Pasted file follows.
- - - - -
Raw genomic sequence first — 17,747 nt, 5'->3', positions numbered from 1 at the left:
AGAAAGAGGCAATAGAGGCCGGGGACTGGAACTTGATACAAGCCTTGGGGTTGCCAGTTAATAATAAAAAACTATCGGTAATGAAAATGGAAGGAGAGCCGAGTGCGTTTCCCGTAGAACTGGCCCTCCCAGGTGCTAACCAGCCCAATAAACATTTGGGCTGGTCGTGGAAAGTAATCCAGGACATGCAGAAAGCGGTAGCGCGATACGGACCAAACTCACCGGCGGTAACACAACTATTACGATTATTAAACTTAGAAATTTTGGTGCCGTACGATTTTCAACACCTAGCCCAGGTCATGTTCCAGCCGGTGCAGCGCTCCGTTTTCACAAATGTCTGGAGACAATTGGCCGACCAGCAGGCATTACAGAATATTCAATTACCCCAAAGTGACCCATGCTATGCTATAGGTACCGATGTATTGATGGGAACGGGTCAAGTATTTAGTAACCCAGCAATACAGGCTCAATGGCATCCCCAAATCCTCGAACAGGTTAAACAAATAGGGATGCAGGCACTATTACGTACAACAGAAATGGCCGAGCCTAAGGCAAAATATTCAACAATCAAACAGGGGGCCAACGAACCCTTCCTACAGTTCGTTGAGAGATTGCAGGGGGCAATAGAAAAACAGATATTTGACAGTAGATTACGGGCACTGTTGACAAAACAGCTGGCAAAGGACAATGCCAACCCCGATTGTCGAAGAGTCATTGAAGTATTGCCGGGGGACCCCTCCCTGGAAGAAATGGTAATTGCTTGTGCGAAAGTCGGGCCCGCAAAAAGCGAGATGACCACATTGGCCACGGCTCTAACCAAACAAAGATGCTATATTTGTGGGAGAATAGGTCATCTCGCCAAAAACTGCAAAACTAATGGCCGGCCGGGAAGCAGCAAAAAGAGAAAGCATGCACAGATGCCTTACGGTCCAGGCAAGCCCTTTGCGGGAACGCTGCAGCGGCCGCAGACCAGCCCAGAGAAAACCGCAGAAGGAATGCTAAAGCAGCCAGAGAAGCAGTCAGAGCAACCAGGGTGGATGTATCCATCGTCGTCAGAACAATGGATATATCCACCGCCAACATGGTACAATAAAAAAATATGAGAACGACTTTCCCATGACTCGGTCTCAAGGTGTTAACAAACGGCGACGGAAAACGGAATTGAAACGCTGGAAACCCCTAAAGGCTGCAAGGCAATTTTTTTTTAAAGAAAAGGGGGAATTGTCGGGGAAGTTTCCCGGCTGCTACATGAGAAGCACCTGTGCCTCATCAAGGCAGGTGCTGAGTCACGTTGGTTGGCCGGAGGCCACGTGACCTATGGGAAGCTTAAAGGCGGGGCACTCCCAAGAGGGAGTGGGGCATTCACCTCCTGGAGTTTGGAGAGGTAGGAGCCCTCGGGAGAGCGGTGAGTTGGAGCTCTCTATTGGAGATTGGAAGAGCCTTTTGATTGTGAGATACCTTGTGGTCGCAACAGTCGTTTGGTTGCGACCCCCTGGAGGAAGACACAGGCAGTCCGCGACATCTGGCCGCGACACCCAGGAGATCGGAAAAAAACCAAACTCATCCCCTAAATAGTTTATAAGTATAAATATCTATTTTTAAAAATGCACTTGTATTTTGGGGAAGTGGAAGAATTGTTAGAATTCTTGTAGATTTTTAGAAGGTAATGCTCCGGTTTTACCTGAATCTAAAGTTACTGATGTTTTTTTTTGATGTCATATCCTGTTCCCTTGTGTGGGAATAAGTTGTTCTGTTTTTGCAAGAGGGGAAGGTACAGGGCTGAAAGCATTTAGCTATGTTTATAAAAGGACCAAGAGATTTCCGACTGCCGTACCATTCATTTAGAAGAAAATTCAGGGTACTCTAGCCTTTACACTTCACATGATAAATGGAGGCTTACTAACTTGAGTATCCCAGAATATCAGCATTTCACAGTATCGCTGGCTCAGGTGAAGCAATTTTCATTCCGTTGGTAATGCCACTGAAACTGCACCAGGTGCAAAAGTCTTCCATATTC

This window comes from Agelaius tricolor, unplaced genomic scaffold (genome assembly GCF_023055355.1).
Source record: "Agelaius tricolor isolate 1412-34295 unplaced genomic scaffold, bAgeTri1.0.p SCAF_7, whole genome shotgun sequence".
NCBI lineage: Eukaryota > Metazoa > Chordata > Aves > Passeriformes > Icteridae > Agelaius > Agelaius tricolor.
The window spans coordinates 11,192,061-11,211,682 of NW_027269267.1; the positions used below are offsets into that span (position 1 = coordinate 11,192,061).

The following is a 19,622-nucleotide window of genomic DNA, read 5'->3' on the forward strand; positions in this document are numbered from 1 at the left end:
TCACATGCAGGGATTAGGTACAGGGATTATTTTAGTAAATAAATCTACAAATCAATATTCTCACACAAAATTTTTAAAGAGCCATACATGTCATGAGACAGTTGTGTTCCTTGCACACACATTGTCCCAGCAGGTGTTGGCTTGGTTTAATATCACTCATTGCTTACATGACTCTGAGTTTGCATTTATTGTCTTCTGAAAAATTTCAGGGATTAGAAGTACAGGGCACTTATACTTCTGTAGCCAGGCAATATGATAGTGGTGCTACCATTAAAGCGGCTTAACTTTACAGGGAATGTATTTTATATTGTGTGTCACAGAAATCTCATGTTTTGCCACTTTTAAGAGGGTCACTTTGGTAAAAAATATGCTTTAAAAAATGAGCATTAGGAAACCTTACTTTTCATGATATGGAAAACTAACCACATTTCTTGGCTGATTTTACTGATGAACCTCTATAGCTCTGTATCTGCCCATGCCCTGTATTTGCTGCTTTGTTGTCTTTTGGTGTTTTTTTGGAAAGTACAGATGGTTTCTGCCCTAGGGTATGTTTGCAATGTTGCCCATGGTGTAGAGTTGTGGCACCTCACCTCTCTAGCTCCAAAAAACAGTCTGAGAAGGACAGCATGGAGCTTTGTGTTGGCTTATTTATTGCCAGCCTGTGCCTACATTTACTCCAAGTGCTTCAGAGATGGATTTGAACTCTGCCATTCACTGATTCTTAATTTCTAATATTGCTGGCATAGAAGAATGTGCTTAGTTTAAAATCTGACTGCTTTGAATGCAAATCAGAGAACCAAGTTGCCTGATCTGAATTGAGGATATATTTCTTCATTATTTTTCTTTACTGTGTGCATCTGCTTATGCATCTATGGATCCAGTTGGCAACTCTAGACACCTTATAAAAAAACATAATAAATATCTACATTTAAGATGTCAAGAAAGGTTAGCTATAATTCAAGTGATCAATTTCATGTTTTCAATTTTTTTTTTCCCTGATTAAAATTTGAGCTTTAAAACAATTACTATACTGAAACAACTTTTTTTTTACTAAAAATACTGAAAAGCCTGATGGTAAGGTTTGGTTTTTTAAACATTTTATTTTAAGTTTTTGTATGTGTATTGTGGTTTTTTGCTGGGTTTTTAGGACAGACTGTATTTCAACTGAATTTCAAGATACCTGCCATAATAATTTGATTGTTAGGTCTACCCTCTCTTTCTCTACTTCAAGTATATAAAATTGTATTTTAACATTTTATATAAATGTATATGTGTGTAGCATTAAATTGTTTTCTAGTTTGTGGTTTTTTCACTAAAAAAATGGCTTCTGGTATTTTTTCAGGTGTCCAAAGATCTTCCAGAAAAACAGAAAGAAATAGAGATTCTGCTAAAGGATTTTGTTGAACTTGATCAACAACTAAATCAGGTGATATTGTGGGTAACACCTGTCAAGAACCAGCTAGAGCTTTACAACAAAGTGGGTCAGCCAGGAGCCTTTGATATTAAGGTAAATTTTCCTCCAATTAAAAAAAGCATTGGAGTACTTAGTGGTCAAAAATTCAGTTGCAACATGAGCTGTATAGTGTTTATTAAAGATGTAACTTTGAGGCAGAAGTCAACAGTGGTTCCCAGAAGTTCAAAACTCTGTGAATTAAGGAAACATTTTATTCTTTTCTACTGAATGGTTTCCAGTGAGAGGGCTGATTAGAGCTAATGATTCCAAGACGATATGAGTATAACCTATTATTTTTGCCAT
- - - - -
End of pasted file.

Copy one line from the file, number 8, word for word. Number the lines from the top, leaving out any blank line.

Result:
TCACATGCAGGGATTAGGTACAGGGATTATTTTAGTAAATAAATCTACAAATCAATATTCTCACACAAAATTTTTAAAGAGCCATACATGTCATGAGACAGTTGTGTTCCTTGCACACACATTGTCCCAGCAGGTGTTGGCTTGGTTTAATATCACTCATTGCTTACATGACTCTGAGTTTGCATTTATTGTCTTCTGAAAAATTTCAGGGATTAGAAGTACAGGGCACTTATACTTCTGTAGCCAGGCAATATGATAGTGGTGCTACCATTAAAGCGGCTTAACTTTACAGGGAATGTATTTTATATTGTGTGTCACAGAAATCTCATGTTTTGCCACTTTTAAGAGGGTCACTTTGGTAAAAAATATGCTTTAAAAAATGAGCATTAGGAAACCTTACTTTTCATGATATGGAAAACTAACCACATTTCTTGGCTGATTTTACTGATGAACCTCTATAGCTCTGTATCTGCCCATGCCCTGTATTTGCTGCTTTGTTGTCTTTTGGTGTTTTTTTGGAAAGTACAGATGGTTTCTGCCCTAGGGTATGTTTGCAATGTTGCCCATGGTGTAGAGTTGTGGCACCTCACCTCTCTAGCTCCAAAAAACAGTCTGAGAAGGACAGCATGGAGCTTTGTGTTGGCTTATTTATTGCCAGCCTGTGCCTACATTTACTCCAAGTGCTTCAGAGATGGATTTGAACTCTGCCATTCACTGATTCTTAATTTCTAATATTGCTGGCATAGAAGAATGTGCTTAGTTTAAAATCTGACTGCTTTGAATGCAAATCAGAGAACCAAGTTGCCTGATCTGAATTGAGGATATATTTCTTCATTATTTTTCTTTACTGTGTGCATCTGCTTATGCATCTATGGATCCAGTTGGCAACTCTAGACACCTTATAAAAAAACATAATAAATATCTACATTTAAGATGTCAAGAAAGGTTAGCTATAATTCAAGTGATCAATTTCATGTTTTCAATTTTTTTTTTCCCTGATTAAAATTTGAGCTTTAAAACAATTACTATACTGAAACAACTTTTTTTTTACTAAAAATACTGAAAAGCCTGATGGTAAGGTTTGGTTTTTTAAACATTTTATTTTAAGTTTTTGTATGTGTATTGTGGTTTTTTGCTGGGTTTTTAGGACAGACTGTATTTCAACTGAATTTCAAGATACCTGCCATAATAATTTGATTGTTAGGTCTACCCTCTCTTTCTCTACTTCAAGTATATAAAATTGTATTTTAACATTTTATATAAATGTATATGTGTGTAGCATTAAATTGTTTTCTAGTTTGTGGTTTTTTCACTAAAAAAATGGCTTCTGGTATTTTTTCAGGTGTCCAAAGATCTTCCAGAAAAACAGAAAGAAATAGAGATTCTGCTAAAGGATTTTGTTGAACTTGATCAACAACTAAATCAGGTGATATTGTGGGTAACACCTGTCAAGAACCAGCTAGAGCTTTACAACAAAGTGGGTCAGCCAGGAGCCTTTGATATTAAGGTAAATTTTCCTCCAATTAAAAAAAGCATTGGAGTACTTAGTGGTCAAAAATTCAGTTGCAACATGAGCTGTATAGTGTTTATTAAAGATGTAACTTTGAGGCAGAAGTCAACAGTGGTTCCCAGAAGTTCAAAACTCTGTGAATTAAGGAAACATTTTATTCTTTTCTACTGAATGGTTTCCAGTGAGAGGGCTGATTAGAGCTAATGATTCCAAGACGATATGAGTATAACCTATTATTTTTGCCAT